The Winds of War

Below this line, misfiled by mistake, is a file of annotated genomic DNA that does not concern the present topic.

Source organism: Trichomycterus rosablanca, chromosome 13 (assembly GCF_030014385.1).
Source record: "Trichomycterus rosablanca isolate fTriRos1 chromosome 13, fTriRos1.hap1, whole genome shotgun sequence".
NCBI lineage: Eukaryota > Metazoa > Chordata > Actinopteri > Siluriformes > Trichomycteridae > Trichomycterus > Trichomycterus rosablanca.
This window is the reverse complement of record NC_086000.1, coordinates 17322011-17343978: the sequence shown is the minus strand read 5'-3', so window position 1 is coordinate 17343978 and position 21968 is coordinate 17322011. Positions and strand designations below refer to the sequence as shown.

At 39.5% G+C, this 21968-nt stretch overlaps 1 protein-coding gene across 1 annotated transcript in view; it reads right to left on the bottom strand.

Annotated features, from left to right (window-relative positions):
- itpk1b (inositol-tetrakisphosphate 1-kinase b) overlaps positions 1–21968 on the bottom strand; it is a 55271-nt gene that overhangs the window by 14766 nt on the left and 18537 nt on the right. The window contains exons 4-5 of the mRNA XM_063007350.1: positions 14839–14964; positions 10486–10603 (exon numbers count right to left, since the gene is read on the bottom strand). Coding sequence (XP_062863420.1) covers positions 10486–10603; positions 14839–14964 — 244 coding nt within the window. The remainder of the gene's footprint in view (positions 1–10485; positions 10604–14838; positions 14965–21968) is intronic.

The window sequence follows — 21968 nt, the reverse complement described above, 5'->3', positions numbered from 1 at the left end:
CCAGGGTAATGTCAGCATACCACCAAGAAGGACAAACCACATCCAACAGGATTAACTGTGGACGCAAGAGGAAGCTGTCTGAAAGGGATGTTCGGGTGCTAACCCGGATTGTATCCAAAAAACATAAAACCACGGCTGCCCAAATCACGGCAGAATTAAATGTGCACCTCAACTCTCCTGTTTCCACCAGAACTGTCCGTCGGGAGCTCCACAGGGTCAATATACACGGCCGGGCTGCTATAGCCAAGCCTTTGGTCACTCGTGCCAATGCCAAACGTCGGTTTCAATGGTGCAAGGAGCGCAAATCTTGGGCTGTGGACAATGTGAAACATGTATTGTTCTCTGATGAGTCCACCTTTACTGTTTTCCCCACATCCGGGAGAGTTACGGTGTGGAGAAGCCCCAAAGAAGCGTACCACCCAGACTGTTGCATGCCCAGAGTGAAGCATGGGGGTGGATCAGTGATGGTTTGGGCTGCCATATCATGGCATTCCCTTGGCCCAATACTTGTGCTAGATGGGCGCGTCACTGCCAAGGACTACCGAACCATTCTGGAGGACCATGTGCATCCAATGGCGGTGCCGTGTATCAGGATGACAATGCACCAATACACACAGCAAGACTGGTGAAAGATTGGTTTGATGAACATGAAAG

➼ [Reading] ➾ The Winds of War By Herman Wouk ➱ – E17streets4all.co.uk Like no other masterpiece of historical fiction, Herman Wouk s sweeping epic of World War II is the great novel of America s Greatest GenerationWouk s spellbinding narrative captures the tide of globa Like no other masterpiece of historical fiction, Herman Wouk s sweeping epic of World War II is the great novel of America s Greatest GenerationWouk s spellbinding narrative captures the tide of global events, as well as all the drama, romance, heroism, and tragedy of World War II, as it immerses us in the lives of a single American family drawn into the very center of the war s maelstrom The Winds of War The Winds ePUB Æ and its sequel War and Remembrance stand as the crowning achievement of one of America s most celebrated storytellers.The Winds of War